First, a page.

• Weddings: 26% for males, 24% for females
  • Homes: 25% for males, 20% for females
  • Cars: 29% for males, 22% for females

Smaller, Recurring Expenses:

  • Groceries: 31% for males, 34% for females
  • Utilities: 22% for males, 25% for females
  • Internet/cell phone bills: 13% for males, 17% for females

There is a growing generational trend among younger generations of giving beyond immediate family:

  • A quarter (24%) of respondents plan to leave assets for others beyond their spouse and children.
  • The uptick shows Boomers and Gen X (19%) less than Millennials and Gen Z (33%)
  • Twelve percent of respondents plan to leave assets for friends.
  • The uptick shows Boomers and Gen X (8%) less than Millennials and Gen Z (19%)
  • Twenty percent of respondents plan to leave assets for charity.
  • The uptick shows Boomers and Gen X (17%) less than Millennials and Gen Z (26%)

Lastly, six million pets are sent each year to shelters, and responses indicate this could continue, particularly among older generations:

  • Approximately two-thirds of respondents (64%) indicate they own a pet
  • Unfortunately, just half (50%) of pet owners with an estate plan account for their pet via their will or a pet trust. Among the other half, just 20% have informal agreements, and the rest have no plan
  • Less than a third of Boomers and Silent Generation respondents who have a pet and an estate plan formally account for their pets via their will or with a pet trust (31%). This contrasts with Millennial and Gen Z respondents who have a pet and an estate plan, 69% of whom formally account for their pets via their will or with a pet trust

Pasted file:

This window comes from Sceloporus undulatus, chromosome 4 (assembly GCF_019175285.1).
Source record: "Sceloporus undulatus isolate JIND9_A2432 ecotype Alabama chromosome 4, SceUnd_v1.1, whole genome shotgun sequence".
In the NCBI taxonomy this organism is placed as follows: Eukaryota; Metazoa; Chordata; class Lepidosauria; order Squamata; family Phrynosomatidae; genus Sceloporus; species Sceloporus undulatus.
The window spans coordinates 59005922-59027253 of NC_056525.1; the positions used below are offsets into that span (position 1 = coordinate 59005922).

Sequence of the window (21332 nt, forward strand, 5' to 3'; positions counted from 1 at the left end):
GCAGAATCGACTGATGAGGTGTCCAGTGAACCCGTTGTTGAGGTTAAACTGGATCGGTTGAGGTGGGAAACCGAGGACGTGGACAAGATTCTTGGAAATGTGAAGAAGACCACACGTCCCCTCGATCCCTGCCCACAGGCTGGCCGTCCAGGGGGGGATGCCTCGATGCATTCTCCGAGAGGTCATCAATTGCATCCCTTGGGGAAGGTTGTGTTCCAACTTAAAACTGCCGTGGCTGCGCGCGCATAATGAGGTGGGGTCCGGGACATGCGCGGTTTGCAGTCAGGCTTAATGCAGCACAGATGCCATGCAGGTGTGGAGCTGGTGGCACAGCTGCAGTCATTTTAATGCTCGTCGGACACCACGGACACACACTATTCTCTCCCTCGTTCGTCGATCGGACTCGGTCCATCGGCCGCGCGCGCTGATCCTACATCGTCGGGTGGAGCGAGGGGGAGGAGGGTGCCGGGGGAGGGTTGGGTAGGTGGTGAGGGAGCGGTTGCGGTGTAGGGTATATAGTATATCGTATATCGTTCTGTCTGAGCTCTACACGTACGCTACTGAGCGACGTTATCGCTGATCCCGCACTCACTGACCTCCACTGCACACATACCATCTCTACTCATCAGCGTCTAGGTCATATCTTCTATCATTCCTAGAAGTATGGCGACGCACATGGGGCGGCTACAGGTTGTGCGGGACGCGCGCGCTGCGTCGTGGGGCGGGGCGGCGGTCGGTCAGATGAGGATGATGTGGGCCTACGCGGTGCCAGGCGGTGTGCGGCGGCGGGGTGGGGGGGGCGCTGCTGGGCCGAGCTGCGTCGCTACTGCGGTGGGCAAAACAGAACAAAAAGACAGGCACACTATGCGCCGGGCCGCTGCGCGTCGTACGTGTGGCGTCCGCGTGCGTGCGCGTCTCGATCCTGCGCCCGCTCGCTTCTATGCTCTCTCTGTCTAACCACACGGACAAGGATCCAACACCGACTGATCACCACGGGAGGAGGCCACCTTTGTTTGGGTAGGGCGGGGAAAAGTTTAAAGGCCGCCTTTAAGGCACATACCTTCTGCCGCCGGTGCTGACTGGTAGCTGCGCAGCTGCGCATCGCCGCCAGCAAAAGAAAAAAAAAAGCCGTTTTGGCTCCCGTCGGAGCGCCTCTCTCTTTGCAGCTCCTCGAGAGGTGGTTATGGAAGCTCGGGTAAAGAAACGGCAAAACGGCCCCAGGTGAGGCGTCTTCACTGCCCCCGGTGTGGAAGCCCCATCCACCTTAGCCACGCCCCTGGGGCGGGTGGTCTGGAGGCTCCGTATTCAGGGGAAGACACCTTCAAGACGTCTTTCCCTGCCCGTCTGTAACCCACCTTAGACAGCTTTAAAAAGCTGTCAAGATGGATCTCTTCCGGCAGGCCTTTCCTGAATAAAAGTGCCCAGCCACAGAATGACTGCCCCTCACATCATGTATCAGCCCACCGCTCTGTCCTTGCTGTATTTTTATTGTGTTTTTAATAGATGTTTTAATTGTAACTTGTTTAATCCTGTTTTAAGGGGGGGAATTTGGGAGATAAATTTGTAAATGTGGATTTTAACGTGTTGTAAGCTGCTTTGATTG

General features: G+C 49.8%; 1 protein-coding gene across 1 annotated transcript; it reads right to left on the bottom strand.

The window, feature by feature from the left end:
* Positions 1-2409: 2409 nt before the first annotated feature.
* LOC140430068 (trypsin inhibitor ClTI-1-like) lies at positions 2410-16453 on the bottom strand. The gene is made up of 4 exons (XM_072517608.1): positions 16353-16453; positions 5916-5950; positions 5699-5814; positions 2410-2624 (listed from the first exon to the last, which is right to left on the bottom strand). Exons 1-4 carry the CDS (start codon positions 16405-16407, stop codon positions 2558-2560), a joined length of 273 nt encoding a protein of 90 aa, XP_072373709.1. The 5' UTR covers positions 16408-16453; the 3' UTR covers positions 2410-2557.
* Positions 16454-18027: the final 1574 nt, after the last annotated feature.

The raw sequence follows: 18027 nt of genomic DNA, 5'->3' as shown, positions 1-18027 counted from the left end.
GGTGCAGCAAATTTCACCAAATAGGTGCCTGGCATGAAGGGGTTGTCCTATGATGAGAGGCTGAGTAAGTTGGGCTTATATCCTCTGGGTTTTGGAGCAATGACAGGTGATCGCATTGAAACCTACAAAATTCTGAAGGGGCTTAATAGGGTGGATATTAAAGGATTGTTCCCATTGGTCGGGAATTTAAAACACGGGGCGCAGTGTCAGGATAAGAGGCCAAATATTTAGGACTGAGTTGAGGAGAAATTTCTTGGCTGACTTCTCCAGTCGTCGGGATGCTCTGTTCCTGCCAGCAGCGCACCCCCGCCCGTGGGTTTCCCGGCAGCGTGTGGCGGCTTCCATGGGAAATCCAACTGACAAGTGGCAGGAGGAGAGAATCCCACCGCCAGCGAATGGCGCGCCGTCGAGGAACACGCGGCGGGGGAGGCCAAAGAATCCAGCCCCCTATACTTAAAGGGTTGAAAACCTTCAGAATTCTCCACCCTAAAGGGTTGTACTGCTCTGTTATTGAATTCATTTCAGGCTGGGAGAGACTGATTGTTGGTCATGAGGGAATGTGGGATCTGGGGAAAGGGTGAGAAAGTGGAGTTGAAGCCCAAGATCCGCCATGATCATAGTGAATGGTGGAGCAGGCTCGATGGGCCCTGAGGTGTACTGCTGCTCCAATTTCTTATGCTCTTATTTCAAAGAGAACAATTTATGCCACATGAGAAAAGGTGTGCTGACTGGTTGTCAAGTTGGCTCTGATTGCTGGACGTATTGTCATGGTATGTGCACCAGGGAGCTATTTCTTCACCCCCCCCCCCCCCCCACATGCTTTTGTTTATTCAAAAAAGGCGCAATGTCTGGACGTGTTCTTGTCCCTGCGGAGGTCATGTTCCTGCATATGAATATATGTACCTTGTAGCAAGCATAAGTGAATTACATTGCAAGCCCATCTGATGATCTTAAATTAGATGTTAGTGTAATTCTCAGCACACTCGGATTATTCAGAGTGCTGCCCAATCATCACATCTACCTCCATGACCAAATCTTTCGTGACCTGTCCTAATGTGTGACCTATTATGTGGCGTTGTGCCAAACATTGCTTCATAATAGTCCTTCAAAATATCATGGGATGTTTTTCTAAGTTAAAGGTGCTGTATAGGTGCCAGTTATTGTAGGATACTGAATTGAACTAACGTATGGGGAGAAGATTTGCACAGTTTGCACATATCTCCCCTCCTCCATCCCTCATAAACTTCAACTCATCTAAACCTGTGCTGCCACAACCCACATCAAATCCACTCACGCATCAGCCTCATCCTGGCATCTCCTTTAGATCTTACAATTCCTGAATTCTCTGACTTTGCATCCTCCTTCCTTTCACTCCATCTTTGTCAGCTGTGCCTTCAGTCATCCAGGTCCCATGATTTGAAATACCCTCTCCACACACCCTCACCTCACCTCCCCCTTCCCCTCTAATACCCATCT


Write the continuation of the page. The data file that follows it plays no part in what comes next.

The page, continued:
“The unfortunate lack of estate planning in this country, despite its widely acknowledged importance, is a growing problem perpetuated by the oldest members of the Baby Boomer generation having now surpassed the average life expectancy,” said Jenny Xia Spradling, co-CEO of FreeWill. “Practically speaking, what that means is that the oft-discussed $84 trillion Great Wealth Transfer is already here. Our data also makes clear that parents aren’t waiting to give until after they’re gone, they’re increasingly giving while they’re still here to help their adult children today. Given this shift in giving habits, financial planning professionals are ideally suited to maximize intergenerational wealth for their clients through greater attention paid to estate planning.”




Based on findings from a custom survey conducted by OnePoll on March 3-March 8, 2024, assessing a general population sample of 2,000 U.S. adults.
About FreeWill
FreeWill is a social-good enterprise offering online tools that empower Americans to address commonly faced estate planning needs and make charitable donations in tax-advantaged ways, all for free. Through its partnerships with 1,500+ nonprofits who understand that major gifts often are part of estate plans, the company is also able to provide a comprehensive suite of estate planning and related tools to consumers free of cost. To date, FreeWill has generated more than $10 billion in planned and real-time gifts for more than 10,000 nonprofits while helping more than 1,000,000 consumers create wills and plan their estates.